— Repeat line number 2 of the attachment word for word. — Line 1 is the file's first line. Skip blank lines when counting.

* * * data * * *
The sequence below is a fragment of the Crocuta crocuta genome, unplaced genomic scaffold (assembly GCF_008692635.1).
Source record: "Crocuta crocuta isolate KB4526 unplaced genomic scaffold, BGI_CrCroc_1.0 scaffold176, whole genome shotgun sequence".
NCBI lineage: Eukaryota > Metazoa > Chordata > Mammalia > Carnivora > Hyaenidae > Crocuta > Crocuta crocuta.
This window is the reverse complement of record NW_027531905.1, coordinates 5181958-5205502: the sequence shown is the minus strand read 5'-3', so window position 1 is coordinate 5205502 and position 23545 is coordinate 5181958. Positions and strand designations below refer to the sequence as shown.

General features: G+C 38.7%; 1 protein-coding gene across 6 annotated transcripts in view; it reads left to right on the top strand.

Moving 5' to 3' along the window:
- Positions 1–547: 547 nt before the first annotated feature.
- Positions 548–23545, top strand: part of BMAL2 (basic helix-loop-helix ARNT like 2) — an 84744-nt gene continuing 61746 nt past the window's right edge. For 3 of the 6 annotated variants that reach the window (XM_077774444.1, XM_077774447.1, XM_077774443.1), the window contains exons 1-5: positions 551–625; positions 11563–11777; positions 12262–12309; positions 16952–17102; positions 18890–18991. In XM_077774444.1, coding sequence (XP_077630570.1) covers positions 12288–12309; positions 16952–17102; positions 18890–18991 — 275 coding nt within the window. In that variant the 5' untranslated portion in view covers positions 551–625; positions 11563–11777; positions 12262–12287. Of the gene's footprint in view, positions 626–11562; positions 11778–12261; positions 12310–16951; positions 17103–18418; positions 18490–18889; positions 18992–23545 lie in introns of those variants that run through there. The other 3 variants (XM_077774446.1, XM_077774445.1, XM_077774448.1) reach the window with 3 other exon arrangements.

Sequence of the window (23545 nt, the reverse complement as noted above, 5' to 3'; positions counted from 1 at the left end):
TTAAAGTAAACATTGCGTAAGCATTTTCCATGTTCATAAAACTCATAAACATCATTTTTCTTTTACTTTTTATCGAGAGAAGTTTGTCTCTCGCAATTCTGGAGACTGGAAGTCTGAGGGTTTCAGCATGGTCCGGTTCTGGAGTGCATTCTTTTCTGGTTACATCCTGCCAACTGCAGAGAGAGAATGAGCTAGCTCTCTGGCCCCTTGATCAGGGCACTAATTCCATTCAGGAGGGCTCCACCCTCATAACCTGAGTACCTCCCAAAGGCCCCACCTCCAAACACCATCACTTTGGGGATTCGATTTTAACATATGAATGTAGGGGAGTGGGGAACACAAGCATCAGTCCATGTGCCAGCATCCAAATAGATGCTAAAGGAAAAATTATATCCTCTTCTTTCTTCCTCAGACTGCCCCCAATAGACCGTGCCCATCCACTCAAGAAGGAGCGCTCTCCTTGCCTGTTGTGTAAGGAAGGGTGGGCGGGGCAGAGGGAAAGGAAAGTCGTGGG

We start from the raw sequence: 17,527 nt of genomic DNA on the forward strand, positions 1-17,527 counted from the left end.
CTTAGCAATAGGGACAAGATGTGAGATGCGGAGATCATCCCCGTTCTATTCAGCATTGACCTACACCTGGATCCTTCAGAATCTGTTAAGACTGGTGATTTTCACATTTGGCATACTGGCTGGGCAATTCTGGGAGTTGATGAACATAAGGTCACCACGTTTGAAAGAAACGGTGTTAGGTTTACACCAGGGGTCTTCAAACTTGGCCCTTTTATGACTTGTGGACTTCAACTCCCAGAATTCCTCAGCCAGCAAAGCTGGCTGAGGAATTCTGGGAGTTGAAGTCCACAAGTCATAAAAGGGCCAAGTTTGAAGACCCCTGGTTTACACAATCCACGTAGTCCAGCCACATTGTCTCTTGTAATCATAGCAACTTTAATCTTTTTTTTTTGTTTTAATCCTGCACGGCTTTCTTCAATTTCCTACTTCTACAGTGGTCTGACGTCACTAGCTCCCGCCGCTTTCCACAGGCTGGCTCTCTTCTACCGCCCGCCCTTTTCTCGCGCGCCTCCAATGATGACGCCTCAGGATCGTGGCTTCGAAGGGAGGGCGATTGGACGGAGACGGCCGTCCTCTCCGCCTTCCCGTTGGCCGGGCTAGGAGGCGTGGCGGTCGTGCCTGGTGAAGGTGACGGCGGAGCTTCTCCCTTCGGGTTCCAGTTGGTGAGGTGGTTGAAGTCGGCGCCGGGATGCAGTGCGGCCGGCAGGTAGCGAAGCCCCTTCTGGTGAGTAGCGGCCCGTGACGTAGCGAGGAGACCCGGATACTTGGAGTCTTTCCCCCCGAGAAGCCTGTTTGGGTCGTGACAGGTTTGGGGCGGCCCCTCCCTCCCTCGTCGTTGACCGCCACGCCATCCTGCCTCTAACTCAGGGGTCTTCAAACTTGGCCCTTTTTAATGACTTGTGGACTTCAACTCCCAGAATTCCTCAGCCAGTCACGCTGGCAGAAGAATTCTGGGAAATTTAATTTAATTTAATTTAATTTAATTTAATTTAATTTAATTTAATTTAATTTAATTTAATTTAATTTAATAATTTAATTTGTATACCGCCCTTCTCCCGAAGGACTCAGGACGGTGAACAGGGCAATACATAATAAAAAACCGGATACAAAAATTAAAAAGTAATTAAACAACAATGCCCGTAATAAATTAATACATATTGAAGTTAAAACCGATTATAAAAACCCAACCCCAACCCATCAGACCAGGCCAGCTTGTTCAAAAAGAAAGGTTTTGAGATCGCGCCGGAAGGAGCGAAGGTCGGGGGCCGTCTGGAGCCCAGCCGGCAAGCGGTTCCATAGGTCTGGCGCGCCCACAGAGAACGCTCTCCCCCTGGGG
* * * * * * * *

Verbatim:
Source record: "Crocuta crocuta isolate KB4526 unplaced genomic scaffold, BGI_CrCroc_1.0 scaffold176, whole genome shotgun sequence".